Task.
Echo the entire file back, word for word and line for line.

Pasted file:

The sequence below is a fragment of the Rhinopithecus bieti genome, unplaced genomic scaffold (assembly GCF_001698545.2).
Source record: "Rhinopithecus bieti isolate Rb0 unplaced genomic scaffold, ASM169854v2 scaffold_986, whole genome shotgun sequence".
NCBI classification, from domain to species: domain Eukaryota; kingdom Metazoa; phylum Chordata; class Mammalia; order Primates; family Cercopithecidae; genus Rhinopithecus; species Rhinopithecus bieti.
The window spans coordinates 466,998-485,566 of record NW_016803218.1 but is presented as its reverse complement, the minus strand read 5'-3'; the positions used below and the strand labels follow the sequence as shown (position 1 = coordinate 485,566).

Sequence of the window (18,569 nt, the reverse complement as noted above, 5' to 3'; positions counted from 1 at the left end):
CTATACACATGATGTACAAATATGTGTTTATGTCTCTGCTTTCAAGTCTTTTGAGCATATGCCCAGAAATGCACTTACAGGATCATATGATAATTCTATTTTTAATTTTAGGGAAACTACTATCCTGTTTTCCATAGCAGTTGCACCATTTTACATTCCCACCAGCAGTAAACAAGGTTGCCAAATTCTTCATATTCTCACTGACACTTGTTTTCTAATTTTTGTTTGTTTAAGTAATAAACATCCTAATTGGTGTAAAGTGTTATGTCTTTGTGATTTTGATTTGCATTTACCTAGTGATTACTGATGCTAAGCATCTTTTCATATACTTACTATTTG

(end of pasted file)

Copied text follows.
The sequence below is a fragment of the Rhinopithecus bieti genome, unplaced genomic scaffold (assembly GCF_001698545.2).
Source record: "Rhinopithecus bieti isolate Rb0 unplaced genomic scaffold, ASM169854v2 scaffold_986, whole genome shotgun sequence".
NCBI classification, from domain to species: domain Eukaryota; kingdom Metazoa; phylum Chordata; class Mammalia; order Primates; family Cercopithecidae; genus Rhinopithecus; species Rhinopithecus bieti.
The window spans coordinates 466,998-485,566 of record NW_016803218.1 but is presented as its reverse complement, the minus strand read 5'-3'; the positions used below and the strand labels follow the sequence as shown (position 1 = coordinate 485,566).

Sequence of the window (18,569 nt, the reverse complement as noted above, 5' to 3'; positions counted from 1 at the left end):
CTATACACATGATGTACAAATATGTGTTTATGTCTCTGCTTTCAAGTCTTTTGAGCATATGCCCAGAAATGCACTTACAGGATCATATGATAATTCTATTTTTAATTTTAGGGAAACTACTATCCTGTTTTCCATAGCAGTTGCACCATTTTACATTCCCACCAGCAGTAAACAAGGTTGCCAAATTCTTCATATTCTCACTGACACTTGTTTTCTAATTTTTGTTTGTTTAAGTAATAAACATCCTAATTGGTGTAAAGTGTTATGTCTTTGTGATTTTGATTTGCATTTACCTAGTGATTACTGATGCTAAGCATCTTTTCATATACTTACTATTTG